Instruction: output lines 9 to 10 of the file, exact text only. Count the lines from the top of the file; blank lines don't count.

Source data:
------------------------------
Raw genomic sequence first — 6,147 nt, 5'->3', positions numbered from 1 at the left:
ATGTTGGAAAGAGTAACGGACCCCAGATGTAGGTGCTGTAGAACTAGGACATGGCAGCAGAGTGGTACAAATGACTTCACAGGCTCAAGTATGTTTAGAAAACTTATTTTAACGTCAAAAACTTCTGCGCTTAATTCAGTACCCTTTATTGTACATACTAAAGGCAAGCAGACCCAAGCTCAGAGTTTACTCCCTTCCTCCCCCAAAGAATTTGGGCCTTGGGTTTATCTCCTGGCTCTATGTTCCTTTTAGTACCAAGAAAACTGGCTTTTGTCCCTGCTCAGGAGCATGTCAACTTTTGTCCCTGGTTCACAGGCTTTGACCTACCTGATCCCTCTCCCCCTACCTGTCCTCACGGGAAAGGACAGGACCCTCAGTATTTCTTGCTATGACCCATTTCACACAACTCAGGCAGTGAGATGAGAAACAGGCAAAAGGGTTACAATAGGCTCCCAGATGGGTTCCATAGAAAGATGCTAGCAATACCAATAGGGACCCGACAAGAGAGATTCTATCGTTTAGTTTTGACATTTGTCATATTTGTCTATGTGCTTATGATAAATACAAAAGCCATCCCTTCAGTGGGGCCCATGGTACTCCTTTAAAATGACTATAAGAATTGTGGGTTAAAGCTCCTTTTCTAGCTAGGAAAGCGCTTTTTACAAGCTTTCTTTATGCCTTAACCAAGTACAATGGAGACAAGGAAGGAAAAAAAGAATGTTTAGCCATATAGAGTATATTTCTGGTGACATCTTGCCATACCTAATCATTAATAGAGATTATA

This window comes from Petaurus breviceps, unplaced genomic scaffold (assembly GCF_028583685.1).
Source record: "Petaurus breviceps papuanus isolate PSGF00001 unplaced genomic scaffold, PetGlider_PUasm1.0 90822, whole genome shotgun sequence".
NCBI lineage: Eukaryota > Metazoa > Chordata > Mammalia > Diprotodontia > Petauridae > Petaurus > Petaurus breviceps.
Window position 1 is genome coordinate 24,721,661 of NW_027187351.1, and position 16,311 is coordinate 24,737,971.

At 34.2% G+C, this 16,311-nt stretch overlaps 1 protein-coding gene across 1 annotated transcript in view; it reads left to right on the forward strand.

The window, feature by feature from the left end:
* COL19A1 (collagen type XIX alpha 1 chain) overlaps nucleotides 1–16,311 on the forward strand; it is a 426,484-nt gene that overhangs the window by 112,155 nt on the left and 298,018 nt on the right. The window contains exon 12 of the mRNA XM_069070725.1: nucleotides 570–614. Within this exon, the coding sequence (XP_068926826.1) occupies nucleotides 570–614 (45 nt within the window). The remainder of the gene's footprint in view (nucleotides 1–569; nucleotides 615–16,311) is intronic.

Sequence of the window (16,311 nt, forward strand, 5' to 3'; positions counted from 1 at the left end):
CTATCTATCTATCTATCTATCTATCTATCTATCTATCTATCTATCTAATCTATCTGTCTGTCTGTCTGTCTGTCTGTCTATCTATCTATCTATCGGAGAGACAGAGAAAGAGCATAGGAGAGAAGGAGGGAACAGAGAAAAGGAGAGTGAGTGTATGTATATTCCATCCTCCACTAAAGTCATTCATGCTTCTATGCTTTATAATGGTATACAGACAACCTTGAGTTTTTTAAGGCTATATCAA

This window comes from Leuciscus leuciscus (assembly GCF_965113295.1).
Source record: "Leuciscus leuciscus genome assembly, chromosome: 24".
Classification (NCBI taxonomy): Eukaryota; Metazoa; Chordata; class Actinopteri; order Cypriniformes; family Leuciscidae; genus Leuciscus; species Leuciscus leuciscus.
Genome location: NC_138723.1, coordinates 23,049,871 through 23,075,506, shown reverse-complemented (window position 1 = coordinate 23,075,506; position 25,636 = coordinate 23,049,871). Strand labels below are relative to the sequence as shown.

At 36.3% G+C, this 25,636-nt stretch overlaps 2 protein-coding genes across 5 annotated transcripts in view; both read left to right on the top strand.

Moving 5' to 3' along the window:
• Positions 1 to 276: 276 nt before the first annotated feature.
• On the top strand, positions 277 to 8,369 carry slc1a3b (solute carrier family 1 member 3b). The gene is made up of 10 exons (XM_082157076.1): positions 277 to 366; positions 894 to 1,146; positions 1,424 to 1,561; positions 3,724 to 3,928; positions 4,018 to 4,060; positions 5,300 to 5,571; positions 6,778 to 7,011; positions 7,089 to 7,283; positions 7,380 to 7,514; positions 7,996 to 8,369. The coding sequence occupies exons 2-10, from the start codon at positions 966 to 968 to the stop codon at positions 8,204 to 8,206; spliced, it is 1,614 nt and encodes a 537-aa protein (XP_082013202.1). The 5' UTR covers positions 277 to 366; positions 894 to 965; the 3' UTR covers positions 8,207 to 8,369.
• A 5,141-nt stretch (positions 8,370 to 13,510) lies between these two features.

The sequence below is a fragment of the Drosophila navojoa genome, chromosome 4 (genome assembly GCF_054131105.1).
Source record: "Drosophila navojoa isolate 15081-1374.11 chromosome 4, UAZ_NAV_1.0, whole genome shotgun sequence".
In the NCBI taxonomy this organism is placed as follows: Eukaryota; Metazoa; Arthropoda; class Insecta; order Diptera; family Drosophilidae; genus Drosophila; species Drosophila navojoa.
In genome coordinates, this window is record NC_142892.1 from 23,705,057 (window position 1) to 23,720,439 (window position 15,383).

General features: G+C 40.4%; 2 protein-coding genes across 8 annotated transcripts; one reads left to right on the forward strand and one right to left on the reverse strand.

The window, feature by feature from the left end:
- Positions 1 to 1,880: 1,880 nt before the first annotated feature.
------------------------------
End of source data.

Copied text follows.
* COL19A1 (collagen type XIX alpha 1 chain) overlaps nucleotides 1–16,311 on the forward strand; it is a 426,484-nt gene that overhangs the window by 112,155 nt on the left and 298,018 nt on the right. The window contains exon 12 of the mRNA XM_069070725.1: nucleotides 570–614. Within this exon, the coding sequence (XP_068926826.1) occupies nucleotides 570–614 (45 nt within the window). The remainder of the gene's footprint in view (nucleotides 1–569; nucleotides 615–16,311) is intronic.

Sequence of the window (16,311 nt, forward strand, 5' to 3'; positions counted from 1 at the left end):